Every dollar counts, especially when you’re a newer freelance writer. It’s easy to burn through your savings quickly, so you need to make the most of your freelance income.

Invest Wisely

That means holding off on expense freelance writing courses. While some courses and training products are certainly worth the cost (eventually), all the information about beginning a freelance career is available for free. You’re better off joining Facebook and LinkedIn writers’ groups and befriending fellow freelancers on social media. You can learn a lot from both avenues without spending a dime.

There’s also no need to fork over a ton of cash for web design or hosting. Here’s a breakdown of my initial costs when I first started out:

  • $13.95 for domain renewal (using a domain name I’ve owned for years)
  • $10.95 per month for hosting
  • $50 for a logo
  • $19.99 for business cards

That’s it. Freelance writing has very little overhead, unlike a traditional small business. Though I’m now more established as a freelancer, my overhead still isn’t even close to $100 per month.

Once you’ve solidified your income, it may then make sense to purchase a course for a deep dive into an aspect of freelancing you’re not too familiar with or to subscribe to paid services (like accounting software, social media management, or web/graphic design).

Cut Down Personal Expenses

How much do you pay for your cell phone plan? Your home internet speed? Car insurance? Entertainment? These are all areas where you can reduce your personal expenses to make your freelance income truly count — especially when you’re still starting out.

I reduced my monthly expenditures substantially by lowering my phone’s data plan and canceling services like Netflix and Spotify Premium (as much as I didn’t want to). I was “lucky enough” for an unfortunate car accident to get me out of a car lease. I stopped buying games and quit drinking to save every extra dollar I possibly could.

With fewer monthly expenses, I was able to focus better on my business without worrying as much about paying my remaining bills.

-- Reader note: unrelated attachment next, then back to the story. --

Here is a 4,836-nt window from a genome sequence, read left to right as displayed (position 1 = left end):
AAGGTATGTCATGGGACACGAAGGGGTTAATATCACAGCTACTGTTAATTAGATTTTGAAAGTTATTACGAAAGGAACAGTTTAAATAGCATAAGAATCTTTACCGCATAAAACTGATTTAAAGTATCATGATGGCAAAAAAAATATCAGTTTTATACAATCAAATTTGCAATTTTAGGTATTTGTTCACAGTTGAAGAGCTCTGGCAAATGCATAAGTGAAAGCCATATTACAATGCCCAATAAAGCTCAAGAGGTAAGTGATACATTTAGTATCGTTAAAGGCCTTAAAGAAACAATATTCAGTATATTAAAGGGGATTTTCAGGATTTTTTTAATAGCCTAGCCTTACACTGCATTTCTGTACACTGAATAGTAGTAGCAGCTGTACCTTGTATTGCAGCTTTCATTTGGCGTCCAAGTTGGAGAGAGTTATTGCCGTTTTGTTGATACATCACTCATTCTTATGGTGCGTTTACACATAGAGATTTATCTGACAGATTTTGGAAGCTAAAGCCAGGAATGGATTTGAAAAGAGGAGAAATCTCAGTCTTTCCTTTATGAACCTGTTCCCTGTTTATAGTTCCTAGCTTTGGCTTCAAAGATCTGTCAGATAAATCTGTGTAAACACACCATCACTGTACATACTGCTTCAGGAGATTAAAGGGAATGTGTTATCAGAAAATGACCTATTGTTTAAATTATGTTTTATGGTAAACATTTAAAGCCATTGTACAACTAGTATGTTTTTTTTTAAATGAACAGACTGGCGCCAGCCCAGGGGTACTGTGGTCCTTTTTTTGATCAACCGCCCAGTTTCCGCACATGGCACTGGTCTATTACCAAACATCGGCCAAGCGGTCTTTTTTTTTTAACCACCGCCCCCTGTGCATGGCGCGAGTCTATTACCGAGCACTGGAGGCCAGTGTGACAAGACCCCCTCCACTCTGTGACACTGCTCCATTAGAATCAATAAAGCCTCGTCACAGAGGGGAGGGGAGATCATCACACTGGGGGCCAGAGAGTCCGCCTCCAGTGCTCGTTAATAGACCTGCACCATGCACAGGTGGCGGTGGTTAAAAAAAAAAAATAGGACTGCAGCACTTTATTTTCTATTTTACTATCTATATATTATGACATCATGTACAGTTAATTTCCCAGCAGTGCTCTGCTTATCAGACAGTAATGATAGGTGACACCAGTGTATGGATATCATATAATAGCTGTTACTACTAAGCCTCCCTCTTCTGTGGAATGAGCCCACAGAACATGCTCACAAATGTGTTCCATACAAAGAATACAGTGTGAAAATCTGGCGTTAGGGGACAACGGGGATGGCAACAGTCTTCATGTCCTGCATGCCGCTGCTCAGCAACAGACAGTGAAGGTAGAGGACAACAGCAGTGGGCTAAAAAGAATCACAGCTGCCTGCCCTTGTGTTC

Pay Attention to Fees

Many freelance writers begin their careers with content mills before or while branching out to cold emailing, referrals, and organic client acquisition. If you use a content mill, pay attention to its fee structure. Many will charge you a fee of 10 to even 35 percent. Such fees can have a significant impact on your bottom line.

While some jobs may be lucrative enough to where you’re comfortable absorbing the fee, it’s still lost income. Platforms like nDash negate this loss of income and provide a totally free method for writers to earn income without paying a fee. Payment platforms such as PayPal or Wave charge fees based on the method of payment. Fees for payments made via credit card are often slightly higher than those made by bank transfer, for instance.

Plan for Dry Spells as a Freelance Writer

Losing a client is never a good feeling. It’s also inevitable. Clients come and go for any number of reasons. They may be changing their content creation strategy, run out of money, or downright dislike you.

It happens. And when it does, you need to be prepared for the reduction in your income.

If you have only a few clients, losing one may jeopardize your ability to pay your rent on time. You need to counteract this terror by planning in advance before any work dries up.

When starting out, you’re best served by living well below your means for a while. Direct some of your earnings into an emergency fund that will tide you over until you can replace any lost clients. It’s also why minimizing your expenses is so important until your income can comfortably sustain optional costs.

Maintaining sufficient savings will keep you afloat through a dry period. The buffer provided by a month or two worth of savings will protect your sanity while you prospect for new clients and rebuild your income.

Dry spells are no excuse to get lax with your business, either. Downtime should be used to market yourself. Establish and build upon your portfolio and online presence and pitch your services and ideas to clients you’d like to work with. A platform like nDash removes the “cold” part of cold pitching by connecting you with companies actively seeking to hire freelance writers.

How Do You Handle Your Finances as a Freelance Writer?

The previous tips are all ways I emerged relatively unscathed from my first year as a freelance writer (other than the car crash — oops). My method for handling my finances has allowed me to focus almost fully on growing my business. In fact, by April of this year, I had already surpassed last year’s total earnings.

But everyone’s financial situation is different — as is everyone’s financial comfort level. So feel free to share any additional advice you might have in the comments below!

Daniel Mattia


Editor’s note: Daniel Mattia is a freelance content writer living in New England with a cat he’s affectionately deemed his “office manager.” He’s written extensively about insuretech, finance, startups, solopreneurs, and small businesses. To learn more about Dan or inquire about hiring him, take a look at his nDash profile.